Treatment options for chronic lymphocytic leukaemia (CLL)

A team of health professionals decides if you need treatment straight away. They also decide what treatment options you have.

In recent years, doctors have developed many new treatments for chronic lymphocytic leukaemia (CLL). They no longer use chemotherapy Open a glossary item as the main treatment for CLL. The most common treatments for CLL are targeted cancer drugs Open a glossary item

Deciding which treatment you need

A team of doctors, and other professionals discuss the best treatment and care for you. They are the multidisciplinary team (MDT). Your MDT might include:

  • a haematologist - a doctor specialising in blood cancers
  • a haemato-pathologist – a doctor who examines bone marrow or lymph node biopsies
  • a radiologist – a doctor specialising in reporting x-rays and scans
  • a specialist haematology nurse – also called a clinical nurse specialist (CNS)
  • a palliative care doctor - a doctor specialising in controlling cancer symptoms

You may not need treatment straight away. Your team decides whether you need treatment depending on your:

  • symptoms
  • stage of CLL

Everybody who has CLL should have the diagnosis confirmed by a specialist at the hospital. But in some cases, the GP will lead the care of your CLL. This might be the case if, for example, you are diagnosed during a routine blood test for something else.  

If you need treatment, your team plans it depending on:

  • whether there is a change (mutation) in the TP53 gene
  • your general health and level of fitness 
  • personal wishes

Your doctor will talk to you about your treatment options. They will discuss the benefits and the possible side effects with you.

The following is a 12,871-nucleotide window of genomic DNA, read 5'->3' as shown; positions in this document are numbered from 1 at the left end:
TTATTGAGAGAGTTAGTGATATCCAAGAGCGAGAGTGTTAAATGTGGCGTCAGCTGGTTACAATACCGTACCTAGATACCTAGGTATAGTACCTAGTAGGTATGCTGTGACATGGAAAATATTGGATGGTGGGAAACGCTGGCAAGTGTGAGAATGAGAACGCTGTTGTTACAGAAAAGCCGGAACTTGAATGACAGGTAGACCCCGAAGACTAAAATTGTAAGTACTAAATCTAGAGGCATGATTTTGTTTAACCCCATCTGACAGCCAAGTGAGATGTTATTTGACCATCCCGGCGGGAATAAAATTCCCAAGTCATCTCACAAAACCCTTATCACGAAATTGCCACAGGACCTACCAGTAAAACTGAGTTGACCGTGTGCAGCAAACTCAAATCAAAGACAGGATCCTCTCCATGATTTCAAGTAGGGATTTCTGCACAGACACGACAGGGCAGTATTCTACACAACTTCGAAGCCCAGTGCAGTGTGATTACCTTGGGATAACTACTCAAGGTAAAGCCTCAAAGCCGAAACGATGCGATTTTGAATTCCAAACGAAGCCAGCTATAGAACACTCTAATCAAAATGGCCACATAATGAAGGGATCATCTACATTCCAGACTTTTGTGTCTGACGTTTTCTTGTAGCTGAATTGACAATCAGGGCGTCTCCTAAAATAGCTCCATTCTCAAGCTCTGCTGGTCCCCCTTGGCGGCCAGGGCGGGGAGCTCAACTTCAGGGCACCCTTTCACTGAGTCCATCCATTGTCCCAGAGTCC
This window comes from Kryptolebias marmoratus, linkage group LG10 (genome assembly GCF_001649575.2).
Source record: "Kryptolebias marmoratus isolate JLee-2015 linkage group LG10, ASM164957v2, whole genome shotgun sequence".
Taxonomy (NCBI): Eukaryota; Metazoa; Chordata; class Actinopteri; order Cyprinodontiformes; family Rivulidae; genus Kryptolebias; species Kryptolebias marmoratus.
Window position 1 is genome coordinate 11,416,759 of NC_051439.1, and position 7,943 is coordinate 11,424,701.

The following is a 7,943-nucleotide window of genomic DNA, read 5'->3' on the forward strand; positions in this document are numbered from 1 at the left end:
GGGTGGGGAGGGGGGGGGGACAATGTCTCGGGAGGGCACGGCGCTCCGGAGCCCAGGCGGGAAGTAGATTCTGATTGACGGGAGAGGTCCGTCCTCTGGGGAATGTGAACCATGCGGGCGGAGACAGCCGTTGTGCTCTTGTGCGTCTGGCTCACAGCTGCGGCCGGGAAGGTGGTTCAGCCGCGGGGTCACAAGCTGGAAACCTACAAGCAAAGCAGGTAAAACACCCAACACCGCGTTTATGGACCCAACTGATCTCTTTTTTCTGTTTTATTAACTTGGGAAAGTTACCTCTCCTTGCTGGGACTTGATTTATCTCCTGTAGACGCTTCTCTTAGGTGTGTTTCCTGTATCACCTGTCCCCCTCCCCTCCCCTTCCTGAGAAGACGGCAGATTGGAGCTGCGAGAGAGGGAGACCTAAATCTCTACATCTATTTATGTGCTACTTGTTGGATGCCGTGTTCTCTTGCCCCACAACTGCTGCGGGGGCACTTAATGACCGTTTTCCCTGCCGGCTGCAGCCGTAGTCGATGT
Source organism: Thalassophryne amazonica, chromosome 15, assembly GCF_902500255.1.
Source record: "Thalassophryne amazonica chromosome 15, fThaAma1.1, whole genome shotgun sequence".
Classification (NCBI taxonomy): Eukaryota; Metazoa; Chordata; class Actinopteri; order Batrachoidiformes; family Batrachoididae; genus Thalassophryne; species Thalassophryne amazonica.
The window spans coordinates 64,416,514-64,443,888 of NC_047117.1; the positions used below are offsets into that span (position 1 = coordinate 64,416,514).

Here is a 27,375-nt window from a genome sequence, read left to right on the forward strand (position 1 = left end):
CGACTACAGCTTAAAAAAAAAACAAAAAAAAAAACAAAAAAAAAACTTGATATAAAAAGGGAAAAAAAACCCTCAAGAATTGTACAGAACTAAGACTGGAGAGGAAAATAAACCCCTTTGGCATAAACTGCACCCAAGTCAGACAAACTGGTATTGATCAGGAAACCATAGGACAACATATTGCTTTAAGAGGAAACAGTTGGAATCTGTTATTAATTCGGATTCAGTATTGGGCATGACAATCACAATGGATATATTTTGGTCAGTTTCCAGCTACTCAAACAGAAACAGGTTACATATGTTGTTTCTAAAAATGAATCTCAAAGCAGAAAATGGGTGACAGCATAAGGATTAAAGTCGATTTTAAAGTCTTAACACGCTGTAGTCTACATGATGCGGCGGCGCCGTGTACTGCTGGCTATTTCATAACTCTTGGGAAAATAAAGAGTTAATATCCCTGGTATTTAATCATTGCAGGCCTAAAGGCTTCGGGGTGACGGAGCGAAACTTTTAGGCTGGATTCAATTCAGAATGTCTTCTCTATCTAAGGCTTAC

The main treatments

You are likely to have a targeted cancer drug. You might have the drug on its own or together with another targeted or immunotherapy Open a glossary item drug.

The main aim of treatment is to control your cancer and get you into remission. Remission means there's no sign of active leukaemia in your body. And you don’t have any symptoms. You may then have a period where you do not need any treatment. This remission can last for years.

Targeted cancer drugs

Targeted cancer drugs can change the way that cells work and help the body control the growth of cancer. There are different types for CLL. The 2 main types are:

  • Bruton Tyrosine Kinase Inhibitors (BTKi), such as ibrutinib and acalabrutinib
  • B-cell lymphoma inhibitors (Bcl2) such as venetoclax

Some targeted drugs are also a type of immunotherapy. These are called monoclonal antibodies (MABs). Rituximab and obinutuzumab are examples of MABS for CLL. If you have these drugs with chemotherapy, this is called chemoimmunotherapy


Chemotherapy uses anti cancer (cytotoxic) drugs to destroy cancer cells. The drugs circulate throughout the body in your bloodstream. Doctors don't often use chemotherapy for CLL any more. If you do have it, it might be combined with targeted cancer drugs.

Treatment stages

There are several stages of treatment for CLL. These are:

  • watch and wait
  • first line treatment
  • treatment when CLL comes back

Watch and wait

Your doctor might decide not to give treatment if you don't have any symptoms and your CLL is at an early stage. Instead, they keep a close eye on you. You might hear this called watch and wait.

Your doctor chooses to do this because you have no symptoms bothering you and your CLL can be very slow growing. At the moment there isn’t any evidence to show that treatment helps people in this situation.

Your GP or haematologist will keep a close eye on you and check your blood cell count. They are looking for any changes in your CLL.  You start treatment if your CLL gets worse or you develop symptoms.